Cumberland Times-News

February 7, 2013

Garrett rejects charter school application

Board of ed cites ‘fiscal implications’

Elaine Blaisdell
Cumberland Times-News

— OAKLAND — Garrett County Board of Education members voted unanimously Thursday to accept Superintendent Janet Wilson’s recommendation to not approve application for Riverside Academy, the proposed charter school to be located in Kitzmiller.

Mike Pula, Garrett County Education Association president, urged the board not to approve the charter school application.

“I was quite impressed with the thoroughness of Dr. Wilson’s analysis of the application merits, as well as her discussion of the fiscal implications you face,” said Pula, who is also a teacher at Northern Middle School. “I believe it would just be irresponsible to open a new school with our current fiscal situation.”

Under Maryland law, a county’s board of education must fund a public charter school with an amount “that is commensurate with the amount disbursed to other public schools in the local jurisdiction,” according to the state Department of Education.

“I understand the people in Kitzmiller want their school back but that decision was made and nothing about our fiscal situation has changed since then,” said Pula. “Approving this charter would do nothing short of reaching right into the employee pocket to balance the budget again.”

The doors to Dennett Road and Kitzmiller elementary schools closed permanently in May of last year and Bloomington Elementary closed in 2011.

Brenda McCartney, Kitz-miller Charter School Initiative Inc. board member and former Garrett County assistant superintendent of schools, said that the KCSI board was not notified of the Apex Company LLC visual inspection of the former Kitzmiller Elementary School building.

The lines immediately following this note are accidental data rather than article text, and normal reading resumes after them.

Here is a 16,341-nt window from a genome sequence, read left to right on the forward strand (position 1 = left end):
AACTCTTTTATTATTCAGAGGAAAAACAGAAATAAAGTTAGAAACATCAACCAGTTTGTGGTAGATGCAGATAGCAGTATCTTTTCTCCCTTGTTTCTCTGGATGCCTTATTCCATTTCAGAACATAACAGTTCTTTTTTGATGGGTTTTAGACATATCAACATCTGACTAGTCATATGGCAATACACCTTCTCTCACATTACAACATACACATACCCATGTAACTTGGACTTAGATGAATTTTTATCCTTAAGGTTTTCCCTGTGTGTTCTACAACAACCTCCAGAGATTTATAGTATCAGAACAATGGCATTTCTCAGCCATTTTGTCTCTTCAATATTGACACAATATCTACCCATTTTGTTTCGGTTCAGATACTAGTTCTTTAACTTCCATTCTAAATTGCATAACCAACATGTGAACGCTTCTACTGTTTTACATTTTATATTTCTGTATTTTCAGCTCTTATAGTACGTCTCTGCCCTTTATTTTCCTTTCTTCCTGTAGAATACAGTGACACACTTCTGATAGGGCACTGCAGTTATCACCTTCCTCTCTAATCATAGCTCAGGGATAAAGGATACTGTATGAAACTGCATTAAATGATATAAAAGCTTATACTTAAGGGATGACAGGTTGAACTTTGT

“We were somewhat perplexed and concerned that we were not apprised of the inspection in advance,” said McCartney. “The condition of the building has not changed since it was turned over by the Garrett County government in the fall of 2012.”

McCartney said the board would have taken the required remedial action to fix the issues with the building.

Wilson said in her recommendation that granting the application for Riverside Academy would increase the financial burden on the school system as a whole and would result in the need of further school closings, student redistricting, reductions in force of staff and the continued inability to meet negotiated employee pay scales.

“What is clear and compelling is that there will be a significant impact to all Garrett County public schools and all students should Riverside Academy become a reality,” wrote Wilson in her recommendation.

Wilson has 30 days to provide written notification of the board’s decision to KSCI founders, as well as to provide written notification to appeal the decision to the Maryland State Board of Education.

Contact Elaine Blaisdell at